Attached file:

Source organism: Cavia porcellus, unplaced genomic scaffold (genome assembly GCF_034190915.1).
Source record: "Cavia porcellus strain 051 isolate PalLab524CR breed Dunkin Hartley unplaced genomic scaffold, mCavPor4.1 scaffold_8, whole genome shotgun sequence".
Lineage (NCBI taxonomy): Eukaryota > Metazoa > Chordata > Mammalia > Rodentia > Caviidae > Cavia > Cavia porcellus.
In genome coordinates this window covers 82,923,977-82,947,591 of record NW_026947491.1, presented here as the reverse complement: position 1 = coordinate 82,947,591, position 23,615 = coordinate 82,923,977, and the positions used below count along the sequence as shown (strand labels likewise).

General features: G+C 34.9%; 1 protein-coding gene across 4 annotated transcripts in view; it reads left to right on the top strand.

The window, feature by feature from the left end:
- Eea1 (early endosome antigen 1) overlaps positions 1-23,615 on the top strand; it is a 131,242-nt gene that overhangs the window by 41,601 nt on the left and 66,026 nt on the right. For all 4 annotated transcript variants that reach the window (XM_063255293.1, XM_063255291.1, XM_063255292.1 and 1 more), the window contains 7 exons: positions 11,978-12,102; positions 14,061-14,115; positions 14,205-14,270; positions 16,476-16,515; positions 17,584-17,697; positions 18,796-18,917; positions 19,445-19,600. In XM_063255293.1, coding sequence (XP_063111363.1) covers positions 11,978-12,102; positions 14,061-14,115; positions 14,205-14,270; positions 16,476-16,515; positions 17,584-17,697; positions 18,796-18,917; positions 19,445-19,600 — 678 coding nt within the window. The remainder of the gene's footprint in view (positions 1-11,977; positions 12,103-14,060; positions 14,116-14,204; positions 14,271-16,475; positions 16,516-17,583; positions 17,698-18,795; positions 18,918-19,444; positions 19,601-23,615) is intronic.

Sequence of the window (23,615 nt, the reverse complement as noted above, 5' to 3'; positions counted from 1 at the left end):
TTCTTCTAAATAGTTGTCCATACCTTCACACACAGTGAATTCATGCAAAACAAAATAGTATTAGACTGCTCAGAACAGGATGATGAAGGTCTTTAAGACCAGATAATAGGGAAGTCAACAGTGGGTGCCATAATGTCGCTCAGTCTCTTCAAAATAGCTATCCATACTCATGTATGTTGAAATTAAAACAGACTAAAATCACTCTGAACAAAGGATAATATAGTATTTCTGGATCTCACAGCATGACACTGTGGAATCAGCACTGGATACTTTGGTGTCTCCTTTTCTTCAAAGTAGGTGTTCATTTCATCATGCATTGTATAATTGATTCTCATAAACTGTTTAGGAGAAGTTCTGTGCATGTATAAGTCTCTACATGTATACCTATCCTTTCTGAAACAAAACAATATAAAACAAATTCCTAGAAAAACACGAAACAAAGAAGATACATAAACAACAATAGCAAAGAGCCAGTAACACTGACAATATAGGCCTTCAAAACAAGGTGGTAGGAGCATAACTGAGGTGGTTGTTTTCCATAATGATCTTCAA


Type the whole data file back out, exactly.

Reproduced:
Source organism: Cavia porcellus, unplaced genomic scaffold (genome assembly GCF_034190915.1).
Source record: "Cavia porcellus strain 051 isolate PalLab524CR breed Dunkin Hartley unplaced genomic scaffold, mCavPor4.1 scaffold_8, whole genome shotgun sequence".
Lineage (NCBI taxonomy): Eukaryota > Metazoa > Chordata > Mammalia > Rodentia > Caviidae > Cavia > Cavia porcellus.
In genome coordinates this window covers 82,923,977-82,947,591 of record NW_026947491.1, presented here as the reverse complement: position 1 = coordinate 82,947,591, position 23,615 = coordinate 82,923,977, and the positions used below count along the sequence as shown (strand labels likewise).

General features: G+C 34.9%; 1 protein-coding gene across 4 annotated transcripts in view; it reads left to right on the top strand.

The window, feature by feature from the left end:
- Eea1 (early endosome antigen 1) overlaps positions 1-23,615 on the top strand; it is a 131,242-nt gene that overhangs the window by 41,601 nt on the left and 66,026 nt on the right. For all 4 annotated transcript variants that reach the window (XM_063255293.1, XM_063255291.1, XM_063255292.1 and 1 more), the window contains 7 exons: positions 11,978-12,102; positions 14,061-14,115; positions 14,205-14,270; positions 16,476-16,515; positions 17,584-17,697; positions 18,796-18,917; positions 19,445-19,600. In XM_063255293.1, coding sequence (XP_063111363.1) covers positions 11,978-12,102; positions 14,061-14,115; positions 14,205-14,270; positions 16,476-16,515; positions 17,584-17,697; positions 18,796-18,917; positions 19,445-19,600 — 678 coding nt within the window. The remainder of the gene's footprint in view (positions 1-11,977; positions 12,103-14,060; positions 14,116-14,204; positions 14,271-16,475; positions 16,516-17,583; positions 17,698-18,795; positions 18,918-19,444; positions 19,601-23,615) is intronic.

Sequence of the window (23,615 nt, the reverse complement as noted above, 5' to 3'; positions counted from 1 at the left end):
TTCTTCTAAATAGTTGTCCATACCTTCACACACAGTGAATTCATGCAAAACAAAATAGTATTAGACTGCTCAGAACAGGATGATGAAGGTCTTTAAGACCAGATAATAGGGAAGTCAACAGTGGGTGCCATAATGTCGCTCAGTCTCTTCAAAATAGCTATCCATACTCATGTATGTTGAAATTAAAACAGACTAAAATCACTCTGAACAAAGGATAATATAGTATTTCTGGATCTCACAGCATGACACTGTGGAATCAGCACTGGATACTTTGGTGTCTCCTTTTCTTCAAAGTAGGTGTTCATTTCATCATGCATTGTATAATTGATTCTCATAAACTGTTTAGGAGAAGTTCTGTGCATGTATAAGTCTCTACATGTATACCTATCCTTTCTGAAACAAAACAATATAAAACAAATTCCTAGAAAAACACGAAACAAAGAAGATACATAAACAACAATAGCAAAGAGCCAGTAACACTGACAATATAGGCCTTCAAAACAAGGTGGTAGGAGCATAACTGAGGTGGTTGTTTTCCATAATGATCTTCAA